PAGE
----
Alison Kopit. Photo by Aster Harrison. Alison, a white femme with long brown hair and blue eyes smiles up at the camera. She is wearing light purple lipstick, wire glasses, and green earrings with a blue floral button-up dress. Dark stones are blurry in the background.
Larissa Velez-Jackson. Photo by Gregory Kramer. A black and white portrait of middle-aged, Latina, cisgender woman with curly black hair and touches of grey. She snarls her upper right lip while looking with both eyes to the right, wearing a sequined top and jacket that sparkles with a large ring on her right hand that touches her cheek.
x. Photo by Samantha Bajonero. x, a Black, hypermobile, agender person stands with their face and body turned at a slight profile angle standing against a light colored wall. x has dramatic rouge on their cheeks and nose and is wearing dark gray coveralls with their dark hair in two afro puffs.
Anna Gichan. Photo by Gail Shulman. Anna, a white young woman with rosy cheekbones and a warm closed smile looks at the camera with clear brown eyes. Her long brunette hair drapes over her left shoulder revealing a turquoise blue earring. She’s sitting in front of a white wall wearing a navy top that ties at her collarbone.
Elisa Hernandez. Photo by Nina Hernandez.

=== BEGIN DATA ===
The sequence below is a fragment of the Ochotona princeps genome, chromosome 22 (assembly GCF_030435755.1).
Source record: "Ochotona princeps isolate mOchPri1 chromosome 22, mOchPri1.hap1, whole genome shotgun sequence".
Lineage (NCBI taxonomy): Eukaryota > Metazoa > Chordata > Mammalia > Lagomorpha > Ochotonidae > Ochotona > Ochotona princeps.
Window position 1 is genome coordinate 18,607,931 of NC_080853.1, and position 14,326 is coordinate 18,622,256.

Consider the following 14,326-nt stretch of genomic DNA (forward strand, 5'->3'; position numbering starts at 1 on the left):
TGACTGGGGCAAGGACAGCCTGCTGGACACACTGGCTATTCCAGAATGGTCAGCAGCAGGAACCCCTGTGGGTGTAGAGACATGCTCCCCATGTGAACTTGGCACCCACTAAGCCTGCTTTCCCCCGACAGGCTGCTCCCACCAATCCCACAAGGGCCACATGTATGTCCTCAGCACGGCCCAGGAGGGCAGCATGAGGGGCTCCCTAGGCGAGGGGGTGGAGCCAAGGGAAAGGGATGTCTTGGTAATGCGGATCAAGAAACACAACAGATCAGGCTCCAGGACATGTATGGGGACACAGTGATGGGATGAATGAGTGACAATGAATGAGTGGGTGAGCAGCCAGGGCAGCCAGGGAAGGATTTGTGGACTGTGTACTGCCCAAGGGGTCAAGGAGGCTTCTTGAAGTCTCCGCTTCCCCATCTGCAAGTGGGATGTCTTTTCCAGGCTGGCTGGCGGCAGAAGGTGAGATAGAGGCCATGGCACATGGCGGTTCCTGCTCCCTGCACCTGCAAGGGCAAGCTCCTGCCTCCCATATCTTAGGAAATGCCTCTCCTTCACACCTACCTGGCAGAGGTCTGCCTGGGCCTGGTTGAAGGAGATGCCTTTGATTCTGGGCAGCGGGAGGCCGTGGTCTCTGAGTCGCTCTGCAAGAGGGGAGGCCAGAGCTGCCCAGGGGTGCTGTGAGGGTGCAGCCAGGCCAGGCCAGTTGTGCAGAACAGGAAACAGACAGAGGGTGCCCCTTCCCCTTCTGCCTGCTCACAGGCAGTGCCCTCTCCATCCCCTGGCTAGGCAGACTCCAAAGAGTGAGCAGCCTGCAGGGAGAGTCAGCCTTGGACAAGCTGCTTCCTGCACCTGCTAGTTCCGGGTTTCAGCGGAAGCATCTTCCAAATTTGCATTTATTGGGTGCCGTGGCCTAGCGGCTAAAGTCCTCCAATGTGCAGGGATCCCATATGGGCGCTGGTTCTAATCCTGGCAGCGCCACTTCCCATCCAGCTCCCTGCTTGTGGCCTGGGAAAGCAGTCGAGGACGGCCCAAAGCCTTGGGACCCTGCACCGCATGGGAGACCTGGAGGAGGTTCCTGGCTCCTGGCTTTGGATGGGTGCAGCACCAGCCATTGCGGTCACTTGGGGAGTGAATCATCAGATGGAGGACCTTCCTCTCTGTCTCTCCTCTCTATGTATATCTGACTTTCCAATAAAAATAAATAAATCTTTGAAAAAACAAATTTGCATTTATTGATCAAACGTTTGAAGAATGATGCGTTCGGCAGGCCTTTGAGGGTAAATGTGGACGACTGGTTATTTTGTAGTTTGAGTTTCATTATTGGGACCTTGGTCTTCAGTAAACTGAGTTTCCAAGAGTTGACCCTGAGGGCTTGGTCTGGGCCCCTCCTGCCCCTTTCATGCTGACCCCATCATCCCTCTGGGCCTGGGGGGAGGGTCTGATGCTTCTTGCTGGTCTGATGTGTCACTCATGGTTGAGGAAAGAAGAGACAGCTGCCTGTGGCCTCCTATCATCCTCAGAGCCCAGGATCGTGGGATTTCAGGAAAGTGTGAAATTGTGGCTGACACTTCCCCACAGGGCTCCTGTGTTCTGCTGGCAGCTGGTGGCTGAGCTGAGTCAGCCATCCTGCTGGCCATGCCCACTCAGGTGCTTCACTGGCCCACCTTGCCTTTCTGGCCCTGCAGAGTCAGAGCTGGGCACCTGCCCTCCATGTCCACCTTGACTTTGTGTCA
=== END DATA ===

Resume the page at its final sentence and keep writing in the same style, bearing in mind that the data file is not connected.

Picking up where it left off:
Elisa is a white woman with her brown hair tied in a low ponytail, and her large brown eyes looking towards the camera with a slight smile. She has a few large freckles scattered around on her face. She is wearing medium sized hoop earrings, and is standing in front of a window with a grey curtain that is exposing a sliver of sunlight.
Grantees will participate in either in-person residencies hosted by Gibney in New York City or digital residencies in which Gibney hosts a virtual gathering space. The 10 grantees include representatives from two boroughs of New York City, The Bronx (1) and Brooklyn (6); one representative from upstate New York; one representative from Georgia; and one representative from Pennsylvania. Dance/NYC is pleased to be able to expand the reach of the program beyond New York City in recognition of the impacts of the COVID-19 pandemic which have led to the migration of many dance artists. Grantees are majority African, Latina/o/x, Asian, Arab, and Native American (ALAANA) and majority women-identifying, transgender, and gender nonconforming/non-binary/genderqueer individuals.
This residency includes, for the first time, a component which connects each grantee with a professional mentor for ten hours of dedicated consultation during the residency period. Drawn from across the arts ecosystem, the mentors represent an incredible range of expertise and experience. Mentors and grantees were matched based on grantee goals for their residency work and artistic career, in the categories of professional, artistic, or production development. This program component is crafted and guided by consultant Laurel Lawson, a choreographer and artist-engineer.